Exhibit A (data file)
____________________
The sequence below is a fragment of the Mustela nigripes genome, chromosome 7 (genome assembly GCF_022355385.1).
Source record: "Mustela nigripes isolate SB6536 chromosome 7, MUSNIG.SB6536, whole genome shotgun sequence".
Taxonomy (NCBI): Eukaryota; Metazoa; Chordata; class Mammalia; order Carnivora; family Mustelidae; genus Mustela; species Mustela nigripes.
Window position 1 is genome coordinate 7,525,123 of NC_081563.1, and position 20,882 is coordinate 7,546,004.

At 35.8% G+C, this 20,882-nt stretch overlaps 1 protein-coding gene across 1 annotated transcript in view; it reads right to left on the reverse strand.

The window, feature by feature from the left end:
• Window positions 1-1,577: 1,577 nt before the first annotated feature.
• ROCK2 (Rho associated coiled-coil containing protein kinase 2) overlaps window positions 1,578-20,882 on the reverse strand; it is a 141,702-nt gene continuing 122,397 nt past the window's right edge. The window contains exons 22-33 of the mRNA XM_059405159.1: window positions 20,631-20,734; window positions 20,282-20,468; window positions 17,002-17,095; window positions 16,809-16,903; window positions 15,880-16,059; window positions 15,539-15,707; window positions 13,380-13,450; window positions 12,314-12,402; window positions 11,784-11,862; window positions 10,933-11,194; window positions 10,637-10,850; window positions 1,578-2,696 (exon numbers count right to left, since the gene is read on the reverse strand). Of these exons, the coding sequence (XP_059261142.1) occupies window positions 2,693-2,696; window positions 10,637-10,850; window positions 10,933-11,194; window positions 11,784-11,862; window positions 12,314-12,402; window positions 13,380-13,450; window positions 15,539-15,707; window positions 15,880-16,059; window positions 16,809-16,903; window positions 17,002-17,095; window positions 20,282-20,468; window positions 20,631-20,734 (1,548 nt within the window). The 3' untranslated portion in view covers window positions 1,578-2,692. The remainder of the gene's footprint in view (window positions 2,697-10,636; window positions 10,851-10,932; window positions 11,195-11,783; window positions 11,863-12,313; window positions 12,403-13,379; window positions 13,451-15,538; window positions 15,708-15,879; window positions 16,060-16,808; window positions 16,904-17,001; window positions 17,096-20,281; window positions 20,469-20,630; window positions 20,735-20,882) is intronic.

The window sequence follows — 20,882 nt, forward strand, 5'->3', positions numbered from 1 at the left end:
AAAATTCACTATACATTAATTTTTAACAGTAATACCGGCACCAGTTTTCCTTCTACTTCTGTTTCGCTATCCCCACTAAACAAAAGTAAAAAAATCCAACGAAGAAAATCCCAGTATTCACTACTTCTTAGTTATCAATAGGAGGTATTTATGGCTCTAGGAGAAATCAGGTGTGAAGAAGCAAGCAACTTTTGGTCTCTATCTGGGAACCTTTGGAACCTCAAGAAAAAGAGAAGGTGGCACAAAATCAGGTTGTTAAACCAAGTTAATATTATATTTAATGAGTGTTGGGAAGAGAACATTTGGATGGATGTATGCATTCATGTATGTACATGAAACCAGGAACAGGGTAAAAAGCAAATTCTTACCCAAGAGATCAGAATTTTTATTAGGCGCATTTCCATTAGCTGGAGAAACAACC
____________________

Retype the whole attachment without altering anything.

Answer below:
The sequence below is a fragment of the Mustela nigripes genome, chromosome 7 (genome assembly GCF_022355385.1).
Source record: "Mustela nigripes isolate SB6536 chromosome 7, MUSNIG.SB6536, whole genome shotgun sequence".
Taxonomy (NCBI): Eukaryota; Metazoa; Chordata; class Mammalia; order Carnivora; family Mustelidae; genus Mustela; species Mustela nigripes.
Window position 1 is genome coordinate 7,525,123 of NC_081563.1, and position 20,882 is coordinate 7,546,004.

At 35.8% G+C, this 20,882-nt stretch overlaps 1 protein-coding gene across 1 annotated transcript in view; it reads right to left on the reverse strand.

The window, feature by feature from the left end:
• Window positions 1-1,577: 1,577 nt before the first annotated feature.
• ROCK2 (Rho associated coiled-coil containing protein kinase 2) overlaps window positions 1,578-20,882 on the reverse strand; it is a 141,702-nt gene continuing 122,397 nt past the window's right edge. The window contains exons 22-33 of the mRNA XM_059405159.1: window positions 20,631-20,734; window positions 20,282-20,468; window positions 17,002-17,095; window positions 16,809-16,903; window positions 15,880-16,059; window positions 15,539-15,707; window positions 13,380-13,450; window positions 12,314-12,402; window positions 11,784-11,862; window positions 10,933-11,194; window positions 10,637-10,850; window positions 1,578-2,696 (exon numbers count right to left, since the gene is read on the reverse strand). Of these exons, the coding sequence (XP_059261142.1) occupies window positions 2,693-2,696; window positions 10,637-10,850; window positions 10,933-11,194; window positions 11,784-11,862; window positions 12,314-12,402; window positions 13,380-13,450; window positions 15,539-15,707; window positions 15,880-16,059; window positions 16,809-16,903; window positions 17,002-17,095; window positions 20,282-20,468; window positions 20,631-20,734 (1,548 nt within the window). The 3' untranslated portion in view covers window positions 1,578-2,692. The remainder of the gene's footprint in view (window positions 2,697-10,636; window positions 10,851-10,932; window positions 11,195-11,783; window positions 11,863-12,313; window positions 12,403-13,379; window positions 13,451-15,538; window positions 15,708-15,879; window positions 16,060-16,808; window positions 16,904-17,001; window positions 17,096-20,281; window positions 20,469-20,630; window positions 20,735-20,882) is intronic.

The window sequence follows — 20,882 nt, forward strand, 5'->3', positions numbered from 1 at the left end:
AAAATTCACTATACATTAATTTTTAACAGTAATACCGGCACCAGTTTTCCTTCTACTTCTGTTTCGCTATCCCCACTAAACAAAAGTAAAAAAATCCAACGAAGAAAATCCCAGTATTCACTACTTCTTAGTTATCAATAGGAGGTATTTATGGCTCTAGGAGAAATCAGGTGTGAAGAAGCAAGCAACTTTTGGTCTCTATCTGGGAACCTTTGGAACCTCAAGAAAAAGAGAAGGTGGCACAAAATCAGGTTGTTAAACCAAGTTAATATTATATTTAATGAGTGTTGGGAAGAGAACATTTGGATGGATGTATGCATTCATGTATGTACATGAAACCAGGAACAGGGTAAAAAGCAAATTCTTACCCAAGAGATCAGAATTTTTATTAGGCGCATTTCCATTAGCTGGAGAAACAACC